Unlike recycling campaigns, which focus on “end-of-cycle” waste management, zero waste initiatives also aim at reducing consumption, covering the entire lifecycle. The National Wildlife Federation recently announced that it was changing the name of its recycling contest for universities and colleges to the Campus Race to Zero Waste – a signal that modern sustainability efforts focus on waste reduction, not just recycling. 

How colleges can target three major culprits: plastic, food, and paper waste

Perhaps your institution hasn’t launched a formal zero waste initiative yet. As a higher learning leader, you can start implementing some activities right away as standalone initiatives. Students and faculty can also get the ball rolling with a few activities designed to reduce consumption. 

Below are some tips for tackling three significant types of waste that are harmful to the environment: plastic, food, and paper. 

#1. Plastic

Plastic has a bad reputation–one that is justified. It can take up to 200 years for a plastic straw to decompose in a landfill, and the average plastic water bottle has a 450-year lifespan. Marine animals often eat microplastics that end up in the ocean, making them sick or killing them. Plastic poses a severe risk to biodiversity. 

Yes, plastic can be recycled. But only a small percentage of plastic actually goes through this process, and nearly all plastics are made from chemicals that use fossil fuels. So it’s a smart move to cut down on consumption to reduce the amount of plastic produced in the first place. 

Here are some ways to reduce plastic waste on campus:

  • Phase-out the sale of single-use plastic water bottles.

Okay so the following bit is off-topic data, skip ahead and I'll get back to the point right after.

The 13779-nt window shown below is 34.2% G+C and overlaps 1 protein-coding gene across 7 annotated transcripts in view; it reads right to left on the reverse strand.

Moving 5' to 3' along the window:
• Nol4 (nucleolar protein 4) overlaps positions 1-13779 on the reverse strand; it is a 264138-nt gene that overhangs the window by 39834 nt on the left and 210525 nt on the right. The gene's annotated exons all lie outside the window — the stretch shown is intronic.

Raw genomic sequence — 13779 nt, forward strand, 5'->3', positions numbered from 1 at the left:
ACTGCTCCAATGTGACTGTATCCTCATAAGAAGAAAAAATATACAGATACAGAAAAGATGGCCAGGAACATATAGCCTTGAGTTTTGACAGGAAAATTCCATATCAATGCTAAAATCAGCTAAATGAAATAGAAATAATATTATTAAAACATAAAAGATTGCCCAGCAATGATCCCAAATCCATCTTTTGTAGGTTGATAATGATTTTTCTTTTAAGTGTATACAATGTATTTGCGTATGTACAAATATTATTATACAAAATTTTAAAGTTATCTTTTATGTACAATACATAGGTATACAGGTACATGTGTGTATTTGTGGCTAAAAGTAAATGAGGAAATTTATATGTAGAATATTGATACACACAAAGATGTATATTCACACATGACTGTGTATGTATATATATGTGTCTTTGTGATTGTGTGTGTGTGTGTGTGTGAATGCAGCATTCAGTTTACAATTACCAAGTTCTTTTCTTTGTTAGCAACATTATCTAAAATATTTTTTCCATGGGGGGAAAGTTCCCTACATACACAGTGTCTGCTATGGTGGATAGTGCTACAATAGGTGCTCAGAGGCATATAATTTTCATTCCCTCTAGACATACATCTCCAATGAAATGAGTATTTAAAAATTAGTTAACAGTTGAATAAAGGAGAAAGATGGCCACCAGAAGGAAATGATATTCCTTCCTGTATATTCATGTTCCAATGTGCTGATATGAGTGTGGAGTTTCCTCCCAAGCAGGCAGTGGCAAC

If all higher learning institutions eliminated the use of plastic water bottles on campus, there would be a noticeable dent in the number of water bottles in circulation on the planet. When McGill University announced that it was phasing out water bottle sales back in 2018, its leadership revealed that it was selling around 85,000 single-use plastic water bottles every year and distributing thousands more at special events. Eighty-five thousand water bottles every year is a lot–and that’s just one university campus!
  • Distribute refillable water bottles.
    During orientation sessions, supply new students and faculty with free reusable university-branded water bottles they can use for years. Faculty can use their reusable water bottles during lectures to demonstrate that they act as leaders in the sustainability movement.
  • Put’em on the map.
    It may not be possible to replace traditional water fountains with modern refill fountains all at once. But if there are enough refillable water bottle stations around key points on campus, create an interactive map to make using planet-friendly water bottles a snap for students and faculty. 

#2. Food

All that uneaten, leftover food in cafeterias and restaurants adds up. In fact, the average college student in the US wastes approximately 142 pounds of food each year.

Food waste poses a serious risk to the planet. A meta-analysis of global food systems published in 2018 estimates that food waste accounts for around 6% of total global greenhouse gas emissions. To put this in context, that’s triple the global emissions from aviation. 

But the impacts don’t stop there: A lot of land, water, energy, and other resources go into producing food–and that all gets wasted too when food is tossed away.

Here are ways to cut down on-campus food waste:

  • Make food tasty.